One major source of frustration with being an author is feeling like you want to write, but you don't have any inspiration. Specifically for fantasy writers, it's difficult to start a new story if you don't have a magical world or a new set of characters to experiment with. I know I spent many hours during my childhood wracking my brain for a new concept for a book, and after writing for a few years I've come up with my own method to get my creative juices flowing.
I eat a lot of sugary cereal, then watch anime at midnight.
I do not recommend this method.
Let's look at some healthier alternatives!
Take a cliche and subvert it
A cliche or a trope is a well established plotline in a specific genre, something used over and over. An example would be having a "Chosen One" as the main character, dead parents, or a royal killing his brother to seize the throne. Most people are told to avoid cliches, but I disagree. They aren't a bad thing. The reason these ideas have become overused is because they work. Something that I like doing is taking a cliche and writing my own version of it, with a twist. What if there was a kingdom where nobody actually wanted to be king? What if someone was burned at the stake because they didn't have magic? What if the Chosen One rejected their destiny? (A great example of this would be Avatar the Last Airbender.) Play around with it.
Pay Attention to "What If..." and "I Wish..." statements
Design your own world. What do you want to be different? What do you wish? A great creative exercise is to question why things are the way they are. What if humans had tentacles instead of hands? Would that be weird, or normal if that's just the way we were? This makes your brain shift away from linear thinking and allows you to be more creative. This also allows you to come up with new magic systems and races of creatures. Do you wish you could read people's minds? Make an alien race that can read minds.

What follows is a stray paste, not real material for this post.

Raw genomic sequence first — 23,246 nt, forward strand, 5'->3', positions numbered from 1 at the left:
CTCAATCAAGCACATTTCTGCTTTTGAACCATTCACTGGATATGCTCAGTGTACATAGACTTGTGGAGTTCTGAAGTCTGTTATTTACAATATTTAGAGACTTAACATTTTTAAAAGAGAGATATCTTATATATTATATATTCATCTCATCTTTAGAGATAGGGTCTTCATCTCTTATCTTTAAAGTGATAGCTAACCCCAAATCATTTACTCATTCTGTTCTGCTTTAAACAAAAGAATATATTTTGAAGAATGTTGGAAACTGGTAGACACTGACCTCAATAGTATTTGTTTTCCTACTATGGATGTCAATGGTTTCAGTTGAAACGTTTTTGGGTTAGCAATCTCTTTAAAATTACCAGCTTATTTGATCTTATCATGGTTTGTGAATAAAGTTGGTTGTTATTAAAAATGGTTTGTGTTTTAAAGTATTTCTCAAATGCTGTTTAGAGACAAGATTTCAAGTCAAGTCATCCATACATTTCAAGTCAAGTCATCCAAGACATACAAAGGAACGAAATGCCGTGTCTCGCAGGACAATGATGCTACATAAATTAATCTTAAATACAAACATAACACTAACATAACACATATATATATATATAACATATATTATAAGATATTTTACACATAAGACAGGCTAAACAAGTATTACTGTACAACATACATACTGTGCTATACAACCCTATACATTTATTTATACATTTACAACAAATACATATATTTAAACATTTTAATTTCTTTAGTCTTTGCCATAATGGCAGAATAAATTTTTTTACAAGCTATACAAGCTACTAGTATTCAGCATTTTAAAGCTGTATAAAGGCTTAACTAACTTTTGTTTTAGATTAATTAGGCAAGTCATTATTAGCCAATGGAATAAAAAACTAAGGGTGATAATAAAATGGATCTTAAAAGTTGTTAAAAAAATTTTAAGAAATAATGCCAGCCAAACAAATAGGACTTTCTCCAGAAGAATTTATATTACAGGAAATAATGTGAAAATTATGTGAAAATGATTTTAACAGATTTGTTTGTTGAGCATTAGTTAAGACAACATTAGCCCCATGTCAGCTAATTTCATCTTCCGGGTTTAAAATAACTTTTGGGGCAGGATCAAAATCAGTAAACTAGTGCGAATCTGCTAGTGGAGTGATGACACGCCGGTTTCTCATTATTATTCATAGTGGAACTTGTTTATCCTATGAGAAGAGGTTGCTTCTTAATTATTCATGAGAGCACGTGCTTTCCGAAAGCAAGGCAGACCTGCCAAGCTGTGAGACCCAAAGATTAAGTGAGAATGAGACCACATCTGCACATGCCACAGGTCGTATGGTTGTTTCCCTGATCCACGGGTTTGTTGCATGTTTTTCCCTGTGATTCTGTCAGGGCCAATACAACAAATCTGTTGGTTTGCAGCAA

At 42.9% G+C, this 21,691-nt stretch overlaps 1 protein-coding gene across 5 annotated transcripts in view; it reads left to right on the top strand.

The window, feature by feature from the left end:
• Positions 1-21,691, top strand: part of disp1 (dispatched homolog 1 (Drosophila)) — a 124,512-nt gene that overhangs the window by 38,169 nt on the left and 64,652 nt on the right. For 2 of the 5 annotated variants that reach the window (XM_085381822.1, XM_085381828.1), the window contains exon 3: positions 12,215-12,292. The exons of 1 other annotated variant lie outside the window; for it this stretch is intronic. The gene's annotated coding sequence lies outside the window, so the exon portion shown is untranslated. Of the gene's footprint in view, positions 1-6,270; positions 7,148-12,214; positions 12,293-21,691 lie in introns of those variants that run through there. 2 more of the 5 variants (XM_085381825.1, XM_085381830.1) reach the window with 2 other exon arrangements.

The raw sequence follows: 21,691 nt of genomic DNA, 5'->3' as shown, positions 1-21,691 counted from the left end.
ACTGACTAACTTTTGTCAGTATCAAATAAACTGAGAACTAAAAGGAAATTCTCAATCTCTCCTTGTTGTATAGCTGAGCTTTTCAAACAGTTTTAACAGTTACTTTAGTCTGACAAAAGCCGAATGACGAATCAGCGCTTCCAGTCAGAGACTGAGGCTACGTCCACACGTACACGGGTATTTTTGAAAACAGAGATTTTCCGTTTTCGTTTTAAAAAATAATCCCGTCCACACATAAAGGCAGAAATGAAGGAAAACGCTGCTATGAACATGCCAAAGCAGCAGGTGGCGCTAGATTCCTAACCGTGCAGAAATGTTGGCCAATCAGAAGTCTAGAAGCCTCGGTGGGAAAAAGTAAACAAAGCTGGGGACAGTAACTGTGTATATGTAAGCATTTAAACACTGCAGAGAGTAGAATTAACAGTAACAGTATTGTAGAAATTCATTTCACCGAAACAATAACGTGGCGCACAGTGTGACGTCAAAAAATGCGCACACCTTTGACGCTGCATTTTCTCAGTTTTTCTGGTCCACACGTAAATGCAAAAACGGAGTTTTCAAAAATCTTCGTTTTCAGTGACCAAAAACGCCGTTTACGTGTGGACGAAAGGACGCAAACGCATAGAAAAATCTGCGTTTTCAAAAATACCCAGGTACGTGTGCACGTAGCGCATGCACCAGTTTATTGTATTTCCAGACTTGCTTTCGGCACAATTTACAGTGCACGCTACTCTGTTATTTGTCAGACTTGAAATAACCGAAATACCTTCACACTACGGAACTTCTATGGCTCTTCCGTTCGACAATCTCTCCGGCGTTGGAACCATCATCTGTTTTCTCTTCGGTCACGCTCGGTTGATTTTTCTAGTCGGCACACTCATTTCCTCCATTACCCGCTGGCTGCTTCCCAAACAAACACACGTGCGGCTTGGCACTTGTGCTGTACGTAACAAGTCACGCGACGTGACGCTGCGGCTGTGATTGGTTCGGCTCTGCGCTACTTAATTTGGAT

Who are your invisible friends?
Personally, there are two ways to come up with a new book idea. You come up with the worldbuilding and concept first, then assign it a main character that would best fit that environment, or the other way around. Sometimes you come up with an idea for a character before the world. After all, the characters are the most important part of the story. Did you have any invisible friends growing up? What were they like? How did they act? Did they have any magic powers? You could make them the main character of a new book. Another idea is to take one of your own character flaws and design someone with that same flaw. What do you struggle with and wish you were better at? Humility, intelligence, standing up for yourself? Make that something a character has to deal with and eventually overcome.